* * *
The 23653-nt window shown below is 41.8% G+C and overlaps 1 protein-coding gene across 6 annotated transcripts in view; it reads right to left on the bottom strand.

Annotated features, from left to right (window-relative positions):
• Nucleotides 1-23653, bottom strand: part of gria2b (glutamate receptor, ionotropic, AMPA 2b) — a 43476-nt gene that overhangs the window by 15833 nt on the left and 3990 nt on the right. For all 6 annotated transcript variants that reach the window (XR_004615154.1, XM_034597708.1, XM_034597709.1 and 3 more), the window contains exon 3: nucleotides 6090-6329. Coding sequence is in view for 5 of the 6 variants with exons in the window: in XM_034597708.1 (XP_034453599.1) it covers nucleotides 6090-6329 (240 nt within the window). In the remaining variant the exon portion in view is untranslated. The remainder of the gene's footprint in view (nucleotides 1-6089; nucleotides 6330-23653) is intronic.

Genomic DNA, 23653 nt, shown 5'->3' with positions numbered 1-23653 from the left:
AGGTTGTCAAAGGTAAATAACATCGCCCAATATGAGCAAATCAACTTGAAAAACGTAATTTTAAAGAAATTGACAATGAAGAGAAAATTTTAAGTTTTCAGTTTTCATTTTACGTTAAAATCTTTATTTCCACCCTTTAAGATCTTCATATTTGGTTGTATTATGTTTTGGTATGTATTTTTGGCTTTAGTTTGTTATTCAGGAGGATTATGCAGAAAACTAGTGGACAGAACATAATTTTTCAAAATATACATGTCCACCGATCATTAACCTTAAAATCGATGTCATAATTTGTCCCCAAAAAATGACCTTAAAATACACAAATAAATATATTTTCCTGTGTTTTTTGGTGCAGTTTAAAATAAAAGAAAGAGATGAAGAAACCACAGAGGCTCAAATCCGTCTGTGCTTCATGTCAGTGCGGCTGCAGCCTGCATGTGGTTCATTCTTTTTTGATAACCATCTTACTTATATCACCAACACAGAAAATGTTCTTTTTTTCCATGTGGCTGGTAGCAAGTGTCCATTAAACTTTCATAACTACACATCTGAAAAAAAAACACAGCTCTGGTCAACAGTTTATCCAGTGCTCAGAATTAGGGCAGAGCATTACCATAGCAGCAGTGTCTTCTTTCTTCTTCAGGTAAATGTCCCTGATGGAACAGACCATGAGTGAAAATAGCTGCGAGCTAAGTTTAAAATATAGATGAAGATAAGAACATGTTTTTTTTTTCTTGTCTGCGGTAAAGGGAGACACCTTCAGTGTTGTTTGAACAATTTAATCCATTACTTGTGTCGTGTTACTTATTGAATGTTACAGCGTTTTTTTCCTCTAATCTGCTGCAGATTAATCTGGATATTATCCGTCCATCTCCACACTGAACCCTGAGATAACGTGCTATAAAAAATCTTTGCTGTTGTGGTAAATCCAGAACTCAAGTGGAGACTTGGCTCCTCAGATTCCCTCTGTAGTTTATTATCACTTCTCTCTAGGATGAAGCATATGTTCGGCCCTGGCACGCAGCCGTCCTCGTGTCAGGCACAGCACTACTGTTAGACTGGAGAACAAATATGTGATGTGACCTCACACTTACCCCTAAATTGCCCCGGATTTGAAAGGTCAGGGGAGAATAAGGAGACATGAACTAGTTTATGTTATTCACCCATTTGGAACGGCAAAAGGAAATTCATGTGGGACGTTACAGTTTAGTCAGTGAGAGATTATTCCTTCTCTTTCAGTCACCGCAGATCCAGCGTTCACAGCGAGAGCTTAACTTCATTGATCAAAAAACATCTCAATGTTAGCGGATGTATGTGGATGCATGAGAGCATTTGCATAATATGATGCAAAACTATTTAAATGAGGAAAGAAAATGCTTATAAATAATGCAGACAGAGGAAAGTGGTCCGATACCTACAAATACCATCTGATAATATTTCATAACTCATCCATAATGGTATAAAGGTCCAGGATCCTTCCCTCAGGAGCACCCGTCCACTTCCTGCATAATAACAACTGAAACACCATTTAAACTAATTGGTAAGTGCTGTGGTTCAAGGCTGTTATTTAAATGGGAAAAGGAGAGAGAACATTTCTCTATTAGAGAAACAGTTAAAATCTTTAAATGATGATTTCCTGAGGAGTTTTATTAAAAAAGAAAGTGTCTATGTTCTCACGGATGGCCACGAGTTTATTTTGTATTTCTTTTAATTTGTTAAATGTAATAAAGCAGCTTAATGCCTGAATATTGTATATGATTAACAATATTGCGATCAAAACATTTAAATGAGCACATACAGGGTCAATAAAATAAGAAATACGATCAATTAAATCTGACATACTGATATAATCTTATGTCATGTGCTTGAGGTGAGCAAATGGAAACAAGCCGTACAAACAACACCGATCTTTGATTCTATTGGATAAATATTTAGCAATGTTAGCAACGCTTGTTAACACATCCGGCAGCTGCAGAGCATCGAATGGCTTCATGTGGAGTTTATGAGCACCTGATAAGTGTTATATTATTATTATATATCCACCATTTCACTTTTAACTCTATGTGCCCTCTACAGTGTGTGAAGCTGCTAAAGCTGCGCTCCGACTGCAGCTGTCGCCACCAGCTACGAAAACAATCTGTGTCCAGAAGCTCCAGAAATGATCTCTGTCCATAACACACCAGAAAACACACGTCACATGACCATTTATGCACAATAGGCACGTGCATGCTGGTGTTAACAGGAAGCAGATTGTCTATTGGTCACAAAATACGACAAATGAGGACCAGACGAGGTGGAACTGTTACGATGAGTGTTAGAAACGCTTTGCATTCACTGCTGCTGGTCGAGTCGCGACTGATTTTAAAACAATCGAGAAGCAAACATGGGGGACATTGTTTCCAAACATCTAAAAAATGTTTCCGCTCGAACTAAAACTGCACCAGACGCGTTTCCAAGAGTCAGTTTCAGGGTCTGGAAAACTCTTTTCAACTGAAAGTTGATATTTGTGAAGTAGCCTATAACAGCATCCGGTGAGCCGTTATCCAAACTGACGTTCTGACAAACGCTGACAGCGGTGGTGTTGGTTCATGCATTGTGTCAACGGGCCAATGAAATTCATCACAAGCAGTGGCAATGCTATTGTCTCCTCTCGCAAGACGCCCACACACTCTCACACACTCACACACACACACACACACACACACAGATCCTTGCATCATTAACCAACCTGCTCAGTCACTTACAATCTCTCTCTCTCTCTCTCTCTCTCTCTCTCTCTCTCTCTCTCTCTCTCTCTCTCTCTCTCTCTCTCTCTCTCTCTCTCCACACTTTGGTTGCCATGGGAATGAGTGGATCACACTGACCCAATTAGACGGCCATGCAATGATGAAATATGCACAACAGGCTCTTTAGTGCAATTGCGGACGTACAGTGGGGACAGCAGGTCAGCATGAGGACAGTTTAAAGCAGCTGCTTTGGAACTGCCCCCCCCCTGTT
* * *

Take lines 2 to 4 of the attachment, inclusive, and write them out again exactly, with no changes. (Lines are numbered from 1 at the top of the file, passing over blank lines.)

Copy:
Annotated features, from left to right (window-relative positions):
• Nucleotides 1-23653, bottom strand: part of gria2b (glutamate receptor, ionotropic, AMPA 2b) — a 43476-nt gene that overhangs the window by 15833 nt on the left and 3990 nt on the right. For all 6 annotated transcript variants that reach the window (XR_004615154.1, XM_034597708.1, XM_034597709.1 and 3 more), the window contains exon 3: nucleotides 6090-6329. Coding sequence is in view for 5 of the 6 variants with exons in the window: in XM_034597708.1 (XP_034453599.1) it covers nucleotides 6090-6329 (240 nt within the window). In the remaining variant the exon portion in view is untranslated. The remainder of the gene's footprint in view (nucleotides 1-6089; nucleotides 6330-23653) is intronic.

Genomic DNA, 23653 nt, shown 5'->3' with positions numbered 1-23653 from the left: